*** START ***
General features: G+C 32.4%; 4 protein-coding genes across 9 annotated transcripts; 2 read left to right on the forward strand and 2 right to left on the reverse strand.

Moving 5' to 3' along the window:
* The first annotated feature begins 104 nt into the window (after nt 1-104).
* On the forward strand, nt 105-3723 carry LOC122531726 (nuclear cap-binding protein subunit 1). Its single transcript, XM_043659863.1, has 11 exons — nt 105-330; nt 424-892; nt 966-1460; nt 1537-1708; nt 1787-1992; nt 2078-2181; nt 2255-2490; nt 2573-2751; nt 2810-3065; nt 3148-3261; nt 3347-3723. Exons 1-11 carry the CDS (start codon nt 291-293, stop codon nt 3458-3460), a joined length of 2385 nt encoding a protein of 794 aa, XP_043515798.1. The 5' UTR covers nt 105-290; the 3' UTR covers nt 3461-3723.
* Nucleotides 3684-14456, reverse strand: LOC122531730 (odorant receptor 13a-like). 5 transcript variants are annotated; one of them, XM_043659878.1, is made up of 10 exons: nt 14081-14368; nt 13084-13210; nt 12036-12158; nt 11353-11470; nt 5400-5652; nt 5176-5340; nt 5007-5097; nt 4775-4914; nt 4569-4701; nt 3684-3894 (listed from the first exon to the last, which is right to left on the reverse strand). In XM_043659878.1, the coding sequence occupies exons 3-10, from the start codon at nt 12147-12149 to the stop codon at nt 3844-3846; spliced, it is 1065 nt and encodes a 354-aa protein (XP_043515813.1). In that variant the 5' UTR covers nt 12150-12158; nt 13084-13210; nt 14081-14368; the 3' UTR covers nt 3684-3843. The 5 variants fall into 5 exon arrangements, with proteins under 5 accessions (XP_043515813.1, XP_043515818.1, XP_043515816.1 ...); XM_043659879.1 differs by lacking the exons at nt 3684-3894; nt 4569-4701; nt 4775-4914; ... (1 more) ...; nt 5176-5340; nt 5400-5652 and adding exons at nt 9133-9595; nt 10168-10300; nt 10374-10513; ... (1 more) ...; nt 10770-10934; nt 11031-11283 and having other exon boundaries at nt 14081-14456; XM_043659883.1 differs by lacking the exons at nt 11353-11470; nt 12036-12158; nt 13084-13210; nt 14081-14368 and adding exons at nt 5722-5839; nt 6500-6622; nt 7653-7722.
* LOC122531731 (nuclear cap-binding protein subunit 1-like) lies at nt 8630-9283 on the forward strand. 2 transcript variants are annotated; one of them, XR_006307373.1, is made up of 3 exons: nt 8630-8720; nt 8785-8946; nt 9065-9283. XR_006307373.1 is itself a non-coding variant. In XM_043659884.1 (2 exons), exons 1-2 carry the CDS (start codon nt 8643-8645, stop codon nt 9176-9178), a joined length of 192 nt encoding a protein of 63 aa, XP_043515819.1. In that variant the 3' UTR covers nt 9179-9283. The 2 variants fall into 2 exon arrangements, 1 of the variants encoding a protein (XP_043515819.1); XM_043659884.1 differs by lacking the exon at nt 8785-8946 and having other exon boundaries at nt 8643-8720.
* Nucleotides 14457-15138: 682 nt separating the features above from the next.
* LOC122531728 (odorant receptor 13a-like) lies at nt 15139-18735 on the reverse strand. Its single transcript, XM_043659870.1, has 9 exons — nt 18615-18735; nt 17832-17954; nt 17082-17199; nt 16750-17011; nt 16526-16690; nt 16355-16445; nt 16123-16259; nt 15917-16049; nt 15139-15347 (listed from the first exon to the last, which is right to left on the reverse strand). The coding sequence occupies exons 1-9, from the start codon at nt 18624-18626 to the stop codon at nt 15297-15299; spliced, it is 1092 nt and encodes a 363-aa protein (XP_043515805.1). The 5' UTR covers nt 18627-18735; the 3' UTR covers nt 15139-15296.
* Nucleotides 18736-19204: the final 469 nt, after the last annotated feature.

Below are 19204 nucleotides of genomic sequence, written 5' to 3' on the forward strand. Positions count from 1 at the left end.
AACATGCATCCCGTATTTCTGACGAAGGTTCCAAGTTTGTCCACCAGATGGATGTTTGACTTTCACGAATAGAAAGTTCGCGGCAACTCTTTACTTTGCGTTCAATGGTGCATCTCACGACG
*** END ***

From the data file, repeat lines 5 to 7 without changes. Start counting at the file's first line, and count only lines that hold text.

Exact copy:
* Nucleotides 3684-14456, reverse strand: LOC122531730 (odorant receptor 13a-like). 5 transcript variants are annotated; one of them, XM_043659878.1, is made up of 10 exons: nt 14081-14368; nt 13084-13210; nt 12036-12158; nt 11353-11470; nt 5400-5652; nt 5176-5340; nt 5007-5097; nt 4775-4914; nt 4569-4701; nt 3684-3894 (listed from the first exon to the last, which is right to left on the reverse strand). In XM_043659878.1, the coding sequence occupies exons 3-10, from the start codon at nt 12147-12149 to the stop codon at nt 3844-3846; spliced, it is 1065 nt and encodes a 354-aa protein (XP_043515813.1). In that variant the 5' UTR covers nt 12150-12158; nt 13084-13210; nt 14081-14368; the 3' UTR covers nt 3684-3843. The 5 variants fall into 5 exon arrangements, with proteins under 5 accessions (XP_043515813.1, XP_043515818.1, XP_043515816.1 ...); XM_043659879.1 differs by lacking the exons at nt 3684-3894; nt 4569-4701; nt 4775-4914; ... (1 more) ...; nt 5176-5340; nt 5400-5652 and adding exons at nt 9133-9595; nt 10168-10300; nt 10374-10513; ... (1 more) ...; nt 10770-10934; nt 11031-11283 and having other exon boundaries at nt 14081-14456; XM_043659883.1 differs by lacking the exons at nt 11353-11470; nt 12036-12158; nt 13084-13210; nt 14081-14368 and adding exons at nt 5722-5839; nt 6500-6622; nt 7653-7722.
* LOC122531731 (nuclear cap-binding protein subunit 1-like) lies at nt 8630-9283 on the forward strand. 2 transcript variants are annotated; one of them, XR_006307373.1, is made up of 3 exons: nt 8630-8720; nt 8785-8946; nt 9065-9283. XR_006307373.1 is itself a non-coding variant. In XM_043659884.1 (2 exons), exons 1-2 carry the CDS (start codon nt 8643-8645, stop codon nt 9176-9178), a joined length of 192 nt encoding a protein of 63 aa, XP_043515819.1. In that variant the 3' UTR covers nt 9179-9283. The 2 variants fall into 2 exon arrangements, 1 of the variants encoding a protein (XP_043515819.1); XM_043659884.1 differs by lacking the exon at nt 8785-8946 and having other exon boundaries at nt 8643-8720.
* Nucleotides 14457-15138: 682 nt separating the features above from the next.